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    Public Infrastructures: Will our money be well spent? By Zaki Ghavitian, Eng., President of the Ordre des ingénieurs du Québec

    jeudi 14 février 2008
    • The Québec government's recent announcement of roadwork that will cost some $12 billion between now and 2012, with $3 billion to be spent this year, is excellent news. It expresses its manifest desire to invest the resources necessary to upgrade our public infrastructures. Still, the billions mentioned must not cause us to lose sight of an unavoidable reality, because money is only part of the solution. It is just as important to make sure that this money is spent wisely, from the perspective of quality and long-term safety, in accordance with the principles of sustainable development.
    • The La Concorde Commission (CEVC) gave Québec a way to learn lessons from a disaster that should never have happened. In its brief to the CEVC, the Ordre des ingénieurs du Québec particularly insisted on the necessity of long-term infrastructure management. The excellent CEVC report adopted most of the OIQ's recommendations on highway structures. The day after the report was tabled, the Minister of Transport affirmed that her department would comply with the Commission's recommendations and announced the creation of the Agence de gestion des structures routières.

      Included in the OIQ recommendations was that all managers of public infrastructures, whether departments or municipalities, be obliged to establish long-term maintenance plans for the infrastructures they are responsible for.

      To be effective, such plans must be accompanied by ten-year investment programs, intended to ensure faultless security and good long-term service levels at the lowest possible cost to society. These programs must be subject to an independent authority responsible for approving them, making them equivalent to the treatment and care programs prepared by physicians on the basis of diagnoses and complete medical records -- with the difference being that no sensible person would have allowed their health to deteriorate to the degree that our roads had.

      The OIQ formulated other recommendations on technical and professional resources, the contracting process and, in particular, the supervision of engineering works. As of now, there is no obligation for a client to use the services of an engineer to ensure that a structure is built in accordance with the approved engineering plans and drawings. The OIQ believes this is an anomaly that needs to be fixed.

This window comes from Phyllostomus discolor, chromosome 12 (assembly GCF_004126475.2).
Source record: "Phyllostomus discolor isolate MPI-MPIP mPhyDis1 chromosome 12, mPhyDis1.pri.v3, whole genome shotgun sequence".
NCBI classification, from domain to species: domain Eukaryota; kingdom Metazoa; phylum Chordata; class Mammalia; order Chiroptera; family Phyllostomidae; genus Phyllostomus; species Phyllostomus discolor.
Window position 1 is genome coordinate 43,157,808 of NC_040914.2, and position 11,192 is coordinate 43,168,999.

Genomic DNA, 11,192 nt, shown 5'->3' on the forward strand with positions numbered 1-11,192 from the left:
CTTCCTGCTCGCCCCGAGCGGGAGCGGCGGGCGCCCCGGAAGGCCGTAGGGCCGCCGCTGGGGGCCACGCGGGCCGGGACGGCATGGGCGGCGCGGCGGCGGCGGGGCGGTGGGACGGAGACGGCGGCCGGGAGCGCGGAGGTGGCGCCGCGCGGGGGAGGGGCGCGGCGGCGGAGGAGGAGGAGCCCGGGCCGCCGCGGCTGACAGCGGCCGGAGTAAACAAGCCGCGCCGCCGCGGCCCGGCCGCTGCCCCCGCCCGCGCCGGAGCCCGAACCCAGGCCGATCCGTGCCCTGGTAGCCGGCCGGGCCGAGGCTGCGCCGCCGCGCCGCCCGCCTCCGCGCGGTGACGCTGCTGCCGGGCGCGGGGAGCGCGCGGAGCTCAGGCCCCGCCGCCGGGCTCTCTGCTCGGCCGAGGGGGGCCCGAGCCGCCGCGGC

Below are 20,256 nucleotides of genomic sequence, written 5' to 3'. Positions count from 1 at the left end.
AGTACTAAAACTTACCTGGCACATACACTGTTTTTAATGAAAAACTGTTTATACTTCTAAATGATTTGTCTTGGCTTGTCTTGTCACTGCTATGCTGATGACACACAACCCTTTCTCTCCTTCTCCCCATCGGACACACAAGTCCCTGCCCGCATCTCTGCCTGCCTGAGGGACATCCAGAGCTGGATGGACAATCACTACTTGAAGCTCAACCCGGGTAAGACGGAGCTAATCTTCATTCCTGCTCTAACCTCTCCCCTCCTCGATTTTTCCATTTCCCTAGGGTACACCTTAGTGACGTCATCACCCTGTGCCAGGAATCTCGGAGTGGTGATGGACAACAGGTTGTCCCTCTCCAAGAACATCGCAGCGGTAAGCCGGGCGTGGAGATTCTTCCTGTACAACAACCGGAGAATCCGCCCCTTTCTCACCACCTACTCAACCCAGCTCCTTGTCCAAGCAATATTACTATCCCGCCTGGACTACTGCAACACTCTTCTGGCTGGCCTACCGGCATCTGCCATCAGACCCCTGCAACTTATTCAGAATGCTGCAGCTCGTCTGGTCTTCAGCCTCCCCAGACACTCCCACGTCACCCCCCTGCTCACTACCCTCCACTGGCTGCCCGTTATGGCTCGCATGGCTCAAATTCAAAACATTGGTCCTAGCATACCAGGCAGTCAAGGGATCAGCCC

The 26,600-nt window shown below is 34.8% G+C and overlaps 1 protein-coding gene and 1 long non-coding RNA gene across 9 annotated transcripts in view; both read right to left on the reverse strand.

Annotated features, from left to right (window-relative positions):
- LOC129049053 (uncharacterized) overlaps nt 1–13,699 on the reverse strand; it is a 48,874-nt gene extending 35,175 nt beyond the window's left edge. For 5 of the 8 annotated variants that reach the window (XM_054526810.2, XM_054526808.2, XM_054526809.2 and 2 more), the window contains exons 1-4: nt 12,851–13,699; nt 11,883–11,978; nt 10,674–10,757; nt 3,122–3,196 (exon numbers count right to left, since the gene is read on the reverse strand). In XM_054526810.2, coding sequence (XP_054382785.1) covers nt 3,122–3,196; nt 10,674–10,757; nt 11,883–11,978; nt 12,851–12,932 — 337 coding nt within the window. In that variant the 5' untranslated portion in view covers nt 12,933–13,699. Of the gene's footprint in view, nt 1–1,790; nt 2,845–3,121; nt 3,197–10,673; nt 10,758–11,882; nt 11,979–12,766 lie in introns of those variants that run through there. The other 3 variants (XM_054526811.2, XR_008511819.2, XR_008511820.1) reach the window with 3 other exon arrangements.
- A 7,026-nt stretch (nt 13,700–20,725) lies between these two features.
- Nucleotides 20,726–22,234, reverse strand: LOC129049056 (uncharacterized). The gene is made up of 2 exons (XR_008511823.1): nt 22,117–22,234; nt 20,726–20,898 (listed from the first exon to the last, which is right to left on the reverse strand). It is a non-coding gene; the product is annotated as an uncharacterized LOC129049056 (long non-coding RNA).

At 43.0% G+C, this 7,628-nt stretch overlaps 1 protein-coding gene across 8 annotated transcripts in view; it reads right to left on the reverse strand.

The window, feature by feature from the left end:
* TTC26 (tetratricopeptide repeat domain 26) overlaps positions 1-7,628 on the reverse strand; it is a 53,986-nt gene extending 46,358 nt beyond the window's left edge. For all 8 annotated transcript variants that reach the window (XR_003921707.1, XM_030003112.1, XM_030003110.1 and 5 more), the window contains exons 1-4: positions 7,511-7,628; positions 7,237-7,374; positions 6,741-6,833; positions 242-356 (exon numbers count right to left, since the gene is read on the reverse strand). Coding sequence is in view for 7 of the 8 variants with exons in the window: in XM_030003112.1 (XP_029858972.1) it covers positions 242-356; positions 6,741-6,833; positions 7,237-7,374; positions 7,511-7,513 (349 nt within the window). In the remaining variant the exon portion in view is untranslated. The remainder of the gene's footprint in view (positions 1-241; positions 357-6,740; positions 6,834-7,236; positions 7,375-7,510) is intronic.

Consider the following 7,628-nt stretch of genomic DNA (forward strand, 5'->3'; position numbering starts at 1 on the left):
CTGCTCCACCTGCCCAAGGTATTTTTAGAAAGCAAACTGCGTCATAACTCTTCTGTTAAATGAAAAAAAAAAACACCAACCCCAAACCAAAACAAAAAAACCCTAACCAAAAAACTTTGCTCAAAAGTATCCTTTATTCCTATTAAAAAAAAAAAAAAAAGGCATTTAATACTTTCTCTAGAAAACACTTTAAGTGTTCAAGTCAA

The report came out in October 2007. Since then, the government has announced an ambitious investment program. However, no concrete measures to ensure that this money will be well spent have yet been announced. The draft bill creating the Agence de gestion des structures routières and the implementation of real management measures had not been passed at the end of the last session of the National Assembly.

      Furthermore, besides the road structures that are finally receiving the attention they need, the management and quality measures recommended by the OIQ must also be applied to roads of all sizes, including municipal structures and roadways, as well as to other public infrastructures, especially municipal drinking water and sewer systems. This area has not yet seen any concrete announcements.

      While the money is there, one essential element is still missing: the tools and rules that society must adopt to make sure that its money is well spent. It is a question of safety, protection and the public interest all at once. Action must be taken before construction begins.

      About the Ordre des ingénieurs du Québec
      Founded in 1920, the Ordre des ingénieurs du Québec has a membership of more than 60,000 engineering professionals in all fields, except forest engineering.
      The mission of the OIQ is to ensure the protection of the public by supervising the practice of the profession within the framework of its constituent laws and ensure that the profession serves the public interest.

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